In the end, I will simply say my life I began with the following: family, nature, music, smiles and books.


Today I write this reflection essay (commentary? narrative?) in the final semester of my academic career. In April I will receive a Masters in Public Administration with emphases in Urban Planning and Public Management. I spent the first portion of my graduate program working with an organization called “Seeds of Promise.” This organization taught me a great deal about city development, social justice, public-private partnerships, and being the only female on a staff of men. It taught me to persuade city leaders and be professional, while simultaneously meeting former felons.

The latter portion of my graduate career has been quite rewarding and changed my path. Without even trying, I received an opportunity to work in the Provost office at my university. This position has been incredibly beneficial and I have learned so much. Helping plan the university’s future is fascinating and though it is not where I intend to remain, I see the perspective of the top of the pyramid, something I had never known. To plan what an institution’s priorities are is not easy work as there are thousands of people, programs, departments, buildings and books to keep track of, but it is important and the lessons I’ve learned are valuable.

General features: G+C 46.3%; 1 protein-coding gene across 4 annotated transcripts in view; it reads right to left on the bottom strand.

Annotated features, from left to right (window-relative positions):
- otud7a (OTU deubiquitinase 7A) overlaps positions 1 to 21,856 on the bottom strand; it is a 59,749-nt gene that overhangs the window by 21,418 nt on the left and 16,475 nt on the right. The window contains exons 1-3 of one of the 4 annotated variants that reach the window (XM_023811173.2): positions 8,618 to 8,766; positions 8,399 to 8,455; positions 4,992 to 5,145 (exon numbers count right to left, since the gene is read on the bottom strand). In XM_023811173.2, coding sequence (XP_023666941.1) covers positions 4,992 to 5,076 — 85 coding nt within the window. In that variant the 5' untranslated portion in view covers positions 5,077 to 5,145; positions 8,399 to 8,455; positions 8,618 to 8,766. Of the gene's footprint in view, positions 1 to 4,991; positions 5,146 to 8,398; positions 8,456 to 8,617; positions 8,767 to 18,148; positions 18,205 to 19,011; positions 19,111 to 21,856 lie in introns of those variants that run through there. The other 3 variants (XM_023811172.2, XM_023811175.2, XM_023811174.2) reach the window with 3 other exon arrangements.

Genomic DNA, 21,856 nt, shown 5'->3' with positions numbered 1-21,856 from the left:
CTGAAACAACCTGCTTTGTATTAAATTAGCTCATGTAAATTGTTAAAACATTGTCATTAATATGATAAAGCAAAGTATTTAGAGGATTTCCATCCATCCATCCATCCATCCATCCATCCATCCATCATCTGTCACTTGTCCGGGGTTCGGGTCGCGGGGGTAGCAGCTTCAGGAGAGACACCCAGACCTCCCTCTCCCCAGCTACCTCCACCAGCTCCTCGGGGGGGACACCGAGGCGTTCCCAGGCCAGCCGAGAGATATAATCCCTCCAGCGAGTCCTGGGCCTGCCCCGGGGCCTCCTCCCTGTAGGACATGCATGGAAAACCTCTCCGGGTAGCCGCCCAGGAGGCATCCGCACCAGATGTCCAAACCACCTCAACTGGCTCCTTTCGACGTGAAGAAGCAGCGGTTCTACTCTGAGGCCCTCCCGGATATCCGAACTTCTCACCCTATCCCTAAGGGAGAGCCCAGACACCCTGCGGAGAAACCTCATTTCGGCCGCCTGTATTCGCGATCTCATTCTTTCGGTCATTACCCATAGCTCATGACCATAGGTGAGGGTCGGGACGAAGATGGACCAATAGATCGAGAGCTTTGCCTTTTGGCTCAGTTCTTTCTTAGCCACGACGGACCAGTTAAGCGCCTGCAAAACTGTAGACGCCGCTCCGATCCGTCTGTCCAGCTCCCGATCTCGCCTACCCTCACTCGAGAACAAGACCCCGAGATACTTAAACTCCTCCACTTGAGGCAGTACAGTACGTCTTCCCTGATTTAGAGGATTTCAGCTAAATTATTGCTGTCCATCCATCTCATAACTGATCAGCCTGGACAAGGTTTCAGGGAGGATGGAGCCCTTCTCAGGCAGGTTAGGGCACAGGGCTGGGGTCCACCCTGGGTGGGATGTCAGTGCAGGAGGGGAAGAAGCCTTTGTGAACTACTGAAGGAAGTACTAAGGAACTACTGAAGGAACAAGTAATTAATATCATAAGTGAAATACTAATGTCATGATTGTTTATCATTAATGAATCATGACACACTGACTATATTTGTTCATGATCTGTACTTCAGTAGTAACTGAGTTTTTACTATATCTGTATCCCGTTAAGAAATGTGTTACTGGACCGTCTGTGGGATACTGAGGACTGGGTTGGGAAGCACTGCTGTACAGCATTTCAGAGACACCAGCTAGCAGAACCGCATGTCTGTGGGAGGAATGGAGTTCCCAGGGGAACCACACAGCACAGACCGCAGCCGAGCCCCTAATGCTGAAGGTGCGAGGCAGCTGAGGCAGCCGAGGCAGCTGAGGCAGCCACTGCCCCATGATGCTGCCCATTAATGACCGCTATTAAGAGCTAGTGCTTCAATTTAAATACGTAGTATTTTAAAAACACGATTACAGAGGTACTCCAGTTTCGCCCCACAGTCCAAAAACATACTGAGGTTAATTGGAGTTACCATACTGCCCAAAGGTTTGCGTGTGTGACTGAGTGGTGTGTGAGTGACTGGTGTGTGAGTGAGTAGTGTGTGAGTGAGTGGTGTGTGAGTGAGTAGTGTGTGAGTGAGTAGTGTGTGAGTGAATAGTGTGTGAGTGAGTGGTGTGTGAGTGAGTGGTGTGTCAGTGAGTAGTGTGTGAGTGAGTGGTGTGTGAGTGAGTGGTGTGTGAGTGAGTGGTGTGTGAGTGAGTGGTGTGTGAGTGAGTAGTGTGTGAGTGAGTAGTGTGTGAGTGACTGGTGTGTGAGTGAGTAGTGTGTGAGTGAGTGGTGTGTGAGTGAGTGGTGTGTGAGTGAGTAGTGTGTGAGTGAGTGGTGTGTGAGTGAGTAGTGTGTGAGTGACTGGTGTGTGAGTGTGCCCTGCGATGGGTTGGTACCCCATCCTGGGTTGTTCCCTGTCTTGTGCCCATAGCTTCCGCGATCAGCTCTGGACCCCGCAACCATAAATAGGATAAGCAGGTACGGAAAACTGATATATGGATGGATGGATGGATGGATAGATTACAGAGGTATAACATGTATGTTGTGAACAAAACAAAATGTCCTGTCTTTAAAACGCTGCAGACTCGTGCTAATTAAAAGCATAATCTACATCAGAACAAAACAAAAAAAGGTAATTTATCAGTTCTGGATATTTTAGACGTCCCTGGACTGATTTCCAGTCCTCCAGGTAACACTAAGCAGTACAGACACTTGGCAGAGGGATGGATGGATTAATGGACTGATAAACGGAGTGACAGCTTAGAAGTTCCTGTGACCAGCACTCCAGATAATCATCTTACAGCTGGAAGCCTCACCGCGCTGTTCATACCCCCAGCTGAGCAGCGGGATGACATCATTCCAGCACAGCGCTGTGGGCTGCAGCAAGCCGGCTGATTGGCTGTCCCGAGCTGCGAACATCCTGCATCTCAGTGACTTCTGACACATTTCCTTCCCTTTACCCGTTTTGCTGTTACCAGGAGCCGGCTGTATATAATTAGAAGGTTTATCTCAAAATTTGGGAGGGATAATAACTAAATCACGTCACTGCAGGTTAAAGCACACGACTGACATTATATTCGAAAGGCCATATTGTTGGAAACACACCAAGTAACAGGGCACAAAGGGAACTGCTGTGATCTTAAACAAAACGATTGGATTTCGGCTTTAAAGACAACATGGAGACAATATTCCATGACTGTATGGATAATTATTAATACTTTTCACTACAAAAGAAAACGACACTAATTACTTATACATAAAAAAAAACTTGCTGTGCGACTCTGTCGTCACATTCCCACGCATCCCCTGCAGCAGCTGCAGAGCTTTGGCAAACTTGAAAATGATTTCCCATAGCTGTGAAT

This was an important transition in my life, as I’ve never realized how valuable my brain might be. I now know that what my actions, thoughts and ideas matter and my vision for the future will not go to waste. I remember that I can make a difference. It is a struggle to be an artist in this world and it is easy to lose your fire and passion for living. The work I’m doing now has transformed my introspective processes and given me something called “hope.” It is something I am sure I will struggle with again, but each time there is a struggle between light and darkness the light becomes stronger (that is, if it wins). Though death remains, growth persists.